Feb 28

The Complacent Phase vs Prepping When Times Are Good


On the surface things seem to be moving along rather swimmingly.  The story line goes something like: improving economy / Dow trends / more jobs / less National Debt / and just a general feeling that things are going better, whatever that means.  I for one can appreciate that gasoline is not $4/gallon but that doesn’t make me any sort of expert.  A quick browse of the standard prepper-ish websites reveals mostly the same headlines that were there in 5-7 years ago, not so much on TV about prepping anymore because life is good.  It’s so easy to get complacent in times like these after all, Trump is Prez and he will make America great again….right?


1. pleased, especially with oneself or one’s merits, advantages, situation,etc., often without awareness of some potential danger or defect; self-satisfied:

It’s tough to prioritize prepping when there really doesn’t seem to be a sense of urgency.  Back in 2010 folks were snapping up a years worth of food for storage and plotting potential bugout locations if and when T-SHTF.  Now a new car in the drive might not necessarily be a bad thing, along with that trip to the Bahamas.  Previously prioritized preps (maybe a solar addition and gardening) are on the back burner and the discussions among friends about potential courses of action with respect to threats have all but subsided.  The planning and execution phase has been replaced by the complacent phase.

I believe there is a huge opportunity now to advance prep priorities while maintaining a good life balance and still enjoying the fruits of one’s labor (read: nothing wrong with vacation).  Here are a few reasons why.

  • The pressure isn’t there.  A few years back when people believed the sky was falling folks were scrambling to play catch up, tossing credit cards at preps and making poor decisions.
  • Demand is relatively low for whatever products / materials you might need or what to stock up on.  Ammunition, storage food, water storage devices, medical kits.
  • It’s ok to experiment.  Start that garden now and see just how difficult it can be to grow your own food, try planting various seeds to see if store bought perform better than those stored prepper seeds you have on a shelf in the basement.
  • Save Money.  Pretty self explanatory but needed to be mentioned.  If the job is paying more try to save more when times are good.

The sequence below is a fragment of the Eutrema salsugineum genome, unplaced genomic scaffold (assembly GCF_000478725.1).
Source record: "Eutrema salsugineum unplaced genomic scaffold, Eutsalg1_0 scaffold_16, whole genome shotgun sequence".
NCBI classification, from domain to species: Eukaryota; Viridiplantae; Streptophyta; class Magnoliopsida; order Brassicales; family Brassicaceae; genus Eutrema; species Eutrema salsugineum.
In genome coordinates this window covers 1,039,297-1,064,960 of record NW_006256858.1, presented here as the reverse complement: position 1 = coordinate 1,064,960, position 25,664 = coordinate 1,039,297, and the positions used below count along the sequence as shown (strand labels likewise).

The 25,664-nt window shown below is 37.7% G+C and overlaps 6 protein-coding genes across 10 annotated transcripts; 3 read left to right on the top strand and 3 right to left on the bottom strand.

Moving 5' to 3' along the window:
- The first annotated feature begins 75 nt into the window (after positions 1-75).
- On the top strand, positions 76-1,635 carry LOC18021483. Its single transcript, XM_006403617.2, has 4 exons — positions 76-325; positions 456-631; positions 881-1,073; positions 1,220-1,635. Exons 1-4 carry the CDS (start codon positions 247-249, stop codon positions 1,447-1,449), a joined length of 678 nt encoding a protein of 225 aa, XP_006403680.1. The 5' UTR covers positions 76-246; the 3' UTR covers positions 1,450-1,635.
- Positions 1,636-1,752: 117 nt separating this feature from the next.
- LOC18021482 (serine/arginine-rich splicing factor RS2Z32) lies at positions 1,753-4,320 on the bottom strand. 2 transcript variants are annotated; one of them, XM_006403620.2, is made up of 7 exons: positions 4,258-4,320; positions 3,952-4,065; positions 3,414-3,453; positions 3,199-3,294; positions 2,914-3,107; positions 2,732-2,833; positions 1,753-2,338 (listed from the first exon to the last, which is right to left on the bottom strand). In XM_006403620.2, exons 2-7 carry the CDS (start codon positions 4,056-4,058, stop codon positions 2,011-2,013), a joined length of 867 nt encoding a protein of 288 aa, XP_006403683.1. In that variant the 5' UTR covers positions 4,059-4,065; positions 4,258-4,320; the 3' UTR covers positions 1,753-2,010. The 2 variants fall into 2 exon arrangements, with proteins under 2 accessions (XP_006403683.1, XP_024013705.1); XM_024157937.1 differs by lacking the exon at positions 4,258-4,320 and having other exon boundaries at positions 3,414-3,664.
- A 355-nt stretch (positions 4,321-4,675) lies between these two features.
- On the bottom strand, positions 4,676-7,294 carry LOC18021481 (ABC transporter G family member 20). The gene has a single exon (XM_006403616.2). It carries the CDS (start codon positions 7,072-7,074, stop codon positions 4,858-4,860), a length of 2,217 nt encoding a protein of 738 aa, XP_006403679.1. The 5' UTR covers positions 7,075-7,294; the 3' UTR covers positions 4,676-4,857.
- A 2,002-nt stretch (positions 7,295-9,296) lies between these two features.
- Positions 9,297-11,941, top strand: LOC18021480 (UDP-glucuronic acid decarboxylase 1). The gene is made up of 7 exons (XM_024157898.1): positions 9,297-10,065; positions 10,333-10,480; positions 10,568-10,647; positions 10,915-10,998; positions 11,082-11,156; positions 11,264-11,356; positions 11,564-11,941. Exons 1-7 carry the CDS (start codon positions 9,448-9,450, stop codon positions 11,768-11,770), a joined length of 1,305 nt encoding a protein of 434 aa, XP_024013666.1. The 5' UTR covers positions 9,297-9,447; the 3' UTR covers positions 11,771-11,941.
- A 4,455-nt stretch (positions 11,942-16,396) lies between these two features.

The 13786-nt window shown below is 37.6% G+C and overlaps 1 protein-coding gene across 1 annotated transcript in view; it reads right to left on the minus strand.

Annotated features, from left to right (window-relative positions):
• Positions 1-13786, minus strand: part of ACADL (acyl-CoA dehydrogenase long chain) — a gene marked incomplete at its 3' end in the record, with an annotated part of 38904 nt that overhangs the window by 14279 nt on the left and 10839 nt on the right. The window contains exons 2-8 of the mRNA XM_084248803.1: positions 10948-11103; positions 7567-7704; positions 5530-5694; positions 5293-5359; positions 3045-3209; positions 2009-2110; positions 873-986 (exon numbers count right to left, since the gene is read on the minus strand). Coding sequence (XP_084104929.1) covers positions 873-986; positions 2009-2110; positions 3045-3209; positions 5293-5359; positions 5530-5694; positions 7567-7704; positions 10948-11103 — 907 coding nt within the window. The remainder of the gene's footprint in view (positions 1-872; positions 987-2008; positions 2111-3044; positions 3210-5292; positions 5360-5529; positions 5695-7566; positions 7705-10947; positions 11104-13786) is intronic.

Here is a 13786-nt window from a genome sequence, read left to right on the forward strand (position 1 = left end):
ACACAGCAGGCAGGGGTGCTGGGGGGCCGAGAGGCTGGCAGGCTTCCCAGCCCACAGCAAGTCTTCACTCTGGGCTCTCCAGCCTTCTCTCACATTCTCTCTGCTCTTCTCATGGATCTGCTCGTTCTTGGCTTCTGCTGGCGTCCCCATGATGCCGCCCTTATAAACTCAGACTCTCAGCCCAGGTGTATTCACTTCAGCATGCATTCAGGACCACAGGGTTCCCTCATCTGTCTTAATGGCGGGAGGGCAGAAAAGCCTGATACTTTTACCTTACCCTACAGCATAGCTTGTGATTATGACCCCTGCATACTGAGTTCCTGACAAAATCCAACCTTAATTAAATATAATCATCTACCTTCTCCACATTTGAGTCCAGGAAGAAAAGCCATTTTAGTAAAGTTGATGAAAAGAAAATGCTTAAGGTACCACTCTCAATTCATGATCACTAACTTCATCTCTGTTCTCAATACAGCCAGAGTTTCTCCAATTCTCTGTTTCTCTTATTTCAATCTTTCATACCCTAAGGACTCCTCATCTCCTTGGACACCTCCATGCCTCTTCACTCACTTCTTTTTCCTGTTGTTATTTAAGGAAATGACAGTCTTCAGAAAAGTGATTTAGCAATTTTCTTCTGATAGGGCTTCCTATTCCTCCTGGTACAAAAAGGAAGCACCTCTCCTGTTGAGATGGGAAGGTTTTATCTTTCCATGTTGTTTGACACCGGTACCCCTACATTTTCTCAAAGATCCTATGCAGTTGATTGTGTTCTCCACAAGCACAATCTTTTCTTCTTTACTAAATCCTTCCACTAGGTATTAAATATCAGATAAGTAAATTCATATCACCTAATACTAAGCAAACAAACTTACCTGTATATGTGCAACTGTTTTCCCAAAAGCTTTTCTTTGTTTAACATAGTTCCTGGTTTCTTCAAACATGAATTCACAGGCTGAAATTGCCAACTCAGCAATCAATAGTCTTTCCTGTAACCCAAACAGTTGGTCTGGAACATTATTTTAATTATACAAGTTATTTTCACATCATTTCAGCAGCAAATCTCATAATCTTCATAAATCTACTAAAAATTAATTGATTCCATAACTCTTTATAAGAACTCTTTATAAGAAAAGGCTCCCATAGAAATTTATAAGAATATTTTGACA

The above listed are just a few reasons why I believe that now is the time to take advantage of this lull in the action, calm before the storm if you will.  I’ve often quoted Mark Steyn when he stated (reference the economy): “Something that cannot go on forever, will stop.”  Any number of things could happen to disrupt this current state of relative calm which we are in and it might be next week, 2 years, 5 years and so on.  If you look at some of the major prep blogs out there folks in the comments section have been calling for a collapse based on evidence every year for the past 10 years….”surely 2010/11/12/13/14 is the year” they said.  Here we are in 2017 coasting along on what I believe to be ice that is thicker than others would imagine.  If it all comes crashing down at that point we’ll all have what we have and it will be the mad scramble once again.  Use this time wisely for surely, at some unknown point in the future things will not be so great.  The expanse and impact of whatever it is that will occur, maybe the economy contracting or even collapsing, is anyone’s best guess.



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    • Todd Hammel on February 28, 2017 at 5:29 PM
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    Just started prepping last year after listening to two books on audio tape one was the survivors the other was the series one second after and one year after he’s changed my whole attitude and now I’ve begun prepping this year will be my first Garden it always feels like I’m a long ways from being ready but I have to keep in mind that when something does happen I already have a plan

    • J on March 3, 2017 at 2:10 PM
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    I’m hoping process will drop on a few things along with the demand lessening.

    To be fair, a change in political climate doesn’t lessen the risks of other issues, large outages due to storms or other natural disasters, potential shortages etc.

      • PJ on March 4, 2017 at 10:12 AM
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      Definitely agree, but I think you know how much people hang their hat on that. It’s amazing sometimes, they look to a President to influence everything around them to include but not limited to how much a bag of chips costs at the store. I think it’s fair to say with our limited resources, anything outside of a localized disaster and people are in for some serious trouble. I see it every day when I drive into the city and houses and apartments are stacked on top of each other….it would be chaos.

        • J on March 6, 2017 at 8:59 AM
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        Too right. I’m talking more from a supply and demand point of view, as far as prices. For the last several years, it seems that a lot of prepper type supplies have been in a seller’s market; basically they could charge what they wanted.

    • TheMaj on March 13, 2017 at 10:34 PM
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    It has always been an ebb and flow in the prepping world. Everyone should take advantage of the markets while the supply is high and the prices are better, if they are in a position to do so. It will swing again eventually.

    Good to see the place back up and running and the old faces still kicking.

      • PJ on March 13, 2017 at 11:41 PM
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      Well well well….:)

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